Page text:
Saturday, July 4

Forester Plus & Minus One on Independence Day

If I could keep only one cycling book, the one in the picture would be it. After my last post, I took Frankenbike for a spin up to the Southlake Town Center Starbucks. I'd not ridden there since last fall. The ride, while not particularly far, or difficult, illustrated a timeless truth that Forester understated in his book, and it also illustrated a factor which, I fear to say, no longer appears true. I do hope I'm wrong on the second.

Plus - Forester devotes a full chapter to cycle commuting. He understates what commuting can do to a cyclist. I compare my ride to even the last time I went up there and I was shocked. Commuting to Haltom City might have been a good experience, and it definitely laid a sound foundation for my current commute, but riding to Fort Worth Alliance Airport has fundamentally changed the way I ride, in almost every way. Maybe ChipSeal seeming more mellow in recent months isn't all him changing. More on this in the future.

Minus - Forester frequently talks about club cyclists as being street savvy due to their many miles and their community. On the way to Starbucks, I saw a flock of club cyclists. I think the days that Forester speaks of are gone, at least in NE Tarrant County. They looked like the guy that Doohickie called me a snob about. At least I was going in the other direction this time.

Takeaway - If you haven't read this book, do it. Ignore the irritating characterizations about the competence of those that disagree with him, and the endless space devoted to explaining how to rebuild ancient equipment, so that you may fully absorb the many timeless truths contained therein.


Keri said...

Club cycling has undergone a transformation in the last 30 years. The oldtimers still think a cycling club is where you learn to be a good roadway cyclist. That was once true. It no longer is.

This is my theory:

Sometime between the 70s bike boom and the 90s bike boom, the oldtimers got, well, old. The 90s bike boom was the Lance-wannabe boom. Yuppie fitness freaks swarmed the bike shops and bought the lightest, high-tech equipment they could afford. They didn't know a damned thing about smart cycling. Of course, where was the League of American Bicyclists? Sucking the industry tit... and the industry doesn't care about education.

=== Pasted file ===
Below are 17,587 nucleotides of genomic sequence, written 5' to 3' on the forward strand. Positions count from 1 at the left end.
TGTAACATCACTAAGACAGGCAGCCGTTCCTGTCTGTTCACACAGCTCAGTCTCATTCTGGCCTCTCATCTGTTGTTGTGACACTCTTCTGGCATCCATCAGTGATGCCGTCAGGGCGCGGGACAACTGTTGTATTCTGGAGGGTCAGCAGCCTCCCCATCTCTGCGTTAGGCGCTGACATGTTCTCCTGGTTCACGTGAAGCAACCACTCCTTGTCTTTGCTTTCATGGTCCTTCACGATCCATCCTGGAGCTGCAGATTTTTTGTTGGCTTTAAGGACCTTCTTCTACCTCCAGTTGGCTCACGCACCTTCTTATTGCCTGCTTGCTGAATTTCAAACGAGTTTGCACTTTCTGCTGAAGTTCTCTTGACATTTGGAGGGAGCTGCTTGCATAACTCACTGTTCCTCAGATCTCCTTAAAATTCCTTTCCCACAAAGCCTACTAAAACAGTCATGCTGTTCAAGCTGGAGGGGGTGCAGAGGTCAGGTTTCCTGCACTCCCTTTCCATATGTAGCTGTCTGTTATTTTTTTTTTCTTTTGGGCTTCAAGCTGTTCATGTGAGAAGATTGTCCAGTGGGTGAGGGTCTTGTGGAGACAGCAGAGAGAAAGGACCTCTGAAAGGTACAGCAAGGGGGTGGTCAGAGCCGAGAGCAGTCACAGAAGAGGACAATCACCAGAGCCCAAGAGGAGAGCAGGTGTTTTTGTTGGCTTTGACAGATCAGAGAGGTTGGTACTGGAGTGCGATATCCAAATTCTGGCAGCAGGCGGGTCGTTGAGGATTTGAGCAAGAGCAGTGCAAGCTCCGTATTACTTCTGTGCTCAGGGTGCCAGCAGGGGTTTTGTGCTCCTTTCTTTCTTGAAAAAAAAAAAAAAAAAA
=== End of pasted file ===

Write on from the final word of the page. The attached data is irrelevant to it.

The few places there were still clubs of old guys riding steel, these newbies found them quaint, irrelevant and slow. What could they possibly learn from a bunch of fossils wearing jerseys that said "Old Guy Who Gets Fat in Winter"?

They were clueless. Many of them now are still clueless. But with thousands of miles of experience, they think they're experts. They ride on the edge-line and teach new riders that is the sign of competence and skill. They ride through RTOLs, ignore stop signs, run red lights, swoop carelessly across the road to make left turns. They mindlessly suck wheel and follow the leader — the blind leading the blind.

They blather on about the 3ft law and harassment. And you can't tell them anything. It's the toy bike mentality. They are "playing" on the road and they inherently don't believe they belong there. That manifests in an inferiority complex that makes them forcefully resistant to riding in the lane — even as far right as the right tire track.

Club rider psychology is a wall I'm almost done trying to beat my head against. I just make myself available to new riders and teach them paceline techniques in a VC framework. The way the oldtimers did. Hopefully enough of them will change the current culture. But peer pressure and the need for acceptance belongs to the dark side of the force right now.

Doohickie said...

ChipSeal does seem more mellow lately.... wait a minute, Steve... it could be both of us and not him!

ChipSeal said...

I'll change your perception with my Independence Day post!

I did a long solo ride a few years ago while I was a member of GDB and I wrote a fide summery describing the trip. I mentioned that on SH 34 there was a wide and clean shoulder, but I didn't travel in it, I got a ton of grief.

They seem to think, as a group, they have a PR responsibility to "stay out of the way". Sheesh!

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